18 Recent Chinese Enforcement Of Anti-Corruption Laws Recent new measures –New regulations adopted in July 2010 require mid-level Communist Party officials and state-owned enterprise executives to declare their financial interests and those of their family members –New measures motivated by public concern with levels of corruption, which PRC leaders view as a threat to the regime Evidence of active enforcement –Over 3,375 commercial bribery investigations by State Administration of Industry and Commerce (“SAIC”) in 2009 –Recent prosecution of 4 Rio Tinto employees (Australian mining co.) for accepting bribes from Chinese steel industry (one of which was disguised as home loan), allegedly in exchange for steering iron ore shipments to the Chinese manufacturers. Resulted in prison sentences of 7-14 years –Other offenders include Carrefour hypermarkets, IBM, and Hitachi Source: Metropolitan Corporate Counsel (Aug. 2010);

19 Recent Chinese Enforcement Of Anti-Corruption Laws (cont.) Other recent cases –Huang Guangyu – The founder of GOME (and one-time richest man in China) was sentenced to two years imprisonment for violating China’s anti bribery legislation. Huang bribed or instigated others to bribe five government officials between 2006 and 2008 in exchange for corporate benefits. –Jiahe Life – China charged Jiahe Life, a Chinese insurance company, and individuals within the company with bribing employees of China’s Agricultural Bank. Jiahe was fined RMB1.2 million and the person responsible for approving the bribes was sentenced to 21 months imprisonment. –Zhang Jingli - China has recently begun investigating Zhang Jingli, one of four deputy heads of China's State Food & Drug Administration for "suspected disciplinary violations." It appears that Zhang was ousted after authorities began probing a number of pharma companies, including the Shanghai branch of Johnson & Johnson, for bribery offenses.

20 Russia’s Anti-Corruption Laws Background –An estimated $300 billion in bribes are paid annually in Russia –Russia ranked 146 out of 180 countries in Transparency International’s 2009 Global Corruption Index –Russia adopted new anti-corruption legislation on Dec. 30, 2008 which became effective Jan. 10, 2009 –Russia enacted a federal law "On Counteracting Corruption" and amended more than 20 existing laws of the Russian Federation in January 2009 ("the Anti-corruption Legislation") –This legislation was motivated by Russian President Dmitry Medvedev’s National Plan for Counteraction to Corruption of July 31, 2008 and Russia’s commitments under the UN Anti-Bribery Convention and the Council of Europe’s Criminal Law Convention on Corruption Source:

21 Russia’s Anti-Corruption Laws (cont.) Bribing an Official (Article 291 of the RF Criminal Code) –What Is Prohibited: Giving something of value To an official In return for: –actions (or inaction) by an official and within the official’s authority; or –an official’s assistance in effecting such action or omission; or –an official’s “general patronage”; for the benefit of the person providing the bribe or related party –an “Official” is: a person who permanently, temporarily or under specific authority performs the functions of a state representative or performs organizational (management) or administrative (economic) functions in state, local municipal bodies, or armed forces (including lawmakers, representatives of state control and supervisory bodies, judges, customs officials etc.) Commercial Bribery (Article 204 of the RF Criminal Code) –Punishes giving money, securities (commercial paper), or other material goods, or the unlawful rendering of services, material in nature, to an officer of a commercial organization in exchange for certain benefits and in connection with such officer’s position in a commercial organization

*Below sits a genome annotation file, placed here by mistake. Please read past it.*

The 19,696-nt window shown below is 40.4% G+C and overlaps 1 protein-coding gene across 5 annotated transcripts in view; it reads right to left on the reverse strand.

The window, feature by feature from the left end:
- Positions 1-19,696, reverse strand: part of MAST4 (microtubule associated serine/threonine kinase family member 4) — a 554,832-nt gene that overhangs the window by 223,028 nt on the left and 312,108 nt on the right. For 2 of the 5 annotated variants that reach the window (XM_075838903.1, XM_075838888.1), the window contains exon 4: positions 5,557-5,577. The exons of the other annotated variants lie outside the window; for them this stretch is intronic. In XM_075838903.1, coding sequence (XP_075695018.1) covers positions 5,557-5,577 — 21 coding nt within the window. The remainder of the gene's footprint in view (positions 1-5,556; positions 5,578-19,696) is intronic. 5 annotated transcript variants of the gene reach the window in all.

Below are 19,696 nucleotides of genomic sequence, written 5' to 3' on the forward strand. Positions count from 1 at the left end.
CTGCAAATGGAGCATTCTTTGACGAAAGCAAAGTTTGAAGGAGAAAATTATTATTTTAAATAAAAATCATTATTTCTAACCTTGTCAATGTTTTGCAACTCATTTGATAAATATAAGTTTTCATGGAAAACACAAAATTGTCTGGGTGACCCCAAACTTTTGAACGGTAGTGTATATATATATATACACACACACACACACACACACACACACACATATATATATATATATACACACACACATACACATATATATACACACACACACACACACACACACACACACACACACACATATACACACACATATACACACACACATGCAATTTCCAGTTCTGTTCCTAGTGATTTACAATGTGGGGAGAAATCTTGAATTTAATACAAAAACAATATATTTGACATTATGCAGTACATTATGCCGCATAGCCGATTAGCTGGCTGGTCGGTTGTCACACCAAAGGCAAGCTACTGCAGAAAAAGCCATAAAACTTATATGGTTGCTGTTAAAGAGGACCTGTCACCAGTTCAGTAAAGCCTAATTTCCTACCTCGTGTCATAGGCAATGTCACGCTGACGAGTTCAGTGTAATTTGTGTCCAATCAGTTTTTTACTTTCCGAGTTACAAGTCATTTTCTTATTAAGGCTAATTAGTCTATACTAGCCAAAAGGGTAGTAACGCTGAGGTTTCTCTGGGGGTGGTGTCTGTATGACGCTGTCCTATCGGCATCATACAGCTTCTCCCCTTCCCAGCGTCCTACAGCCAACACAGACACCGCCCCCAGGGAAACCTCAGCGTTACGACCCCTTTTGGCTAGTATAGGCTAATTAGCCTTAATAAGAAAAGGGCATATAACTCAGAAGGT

22 Russia’s Anti-Corruption Laws (cont.) Elements of the new legislation –Increases public control over public officials and transparency of governmental functions by giving President the right to form anticorruption commissions and increasing access of public to information on the activities of governmental bodies –Imposes new requirements and restrictions on public officials, including a requirement to regularly disclose personal financial information –Introduces whistle-blowing provisions requiring public officials to notify authorities of violations of anticorruption laws and of attempted corruption –Includes new requirements and restrictions on judges and candidates for judicial positions relating to professional qualifications and experience, criminal history, and referrals from previous employers –Imposes more severe sanctions for corruption Note: Prohibition broader than FCPA because includes commercial bribery prohibition Prohibition narrower than FCPA regarding official bribery because requires actual giving of item of value, not mere promise

23 Recent Russian Enforcement of Anti-Corruption Laws Russian investigators cooperated with German and United States authorities in the Hewlett Packard probe, and raided HP's Moscow offices in April 2010 In May 2010, Russian prosecutors received information from the United States to aid their investigation into allegations of bribery by Daimler AG 4,500 corruption cases were brought to court in the first half of 2009 in Russia, with 532 public officials convicted However, it is questionable whether there has been an actual improvement in enforcement – according to Russia’s Justice Ministry, the number of corrupt officials exposed and punished has not increased over the last three years Sources: RIA Novosti (May 2010), at Wall Street Journal (August 2010), at RIA Novosti (July 2010), at Moscow Times (September 2010), at words-not-deeds/ html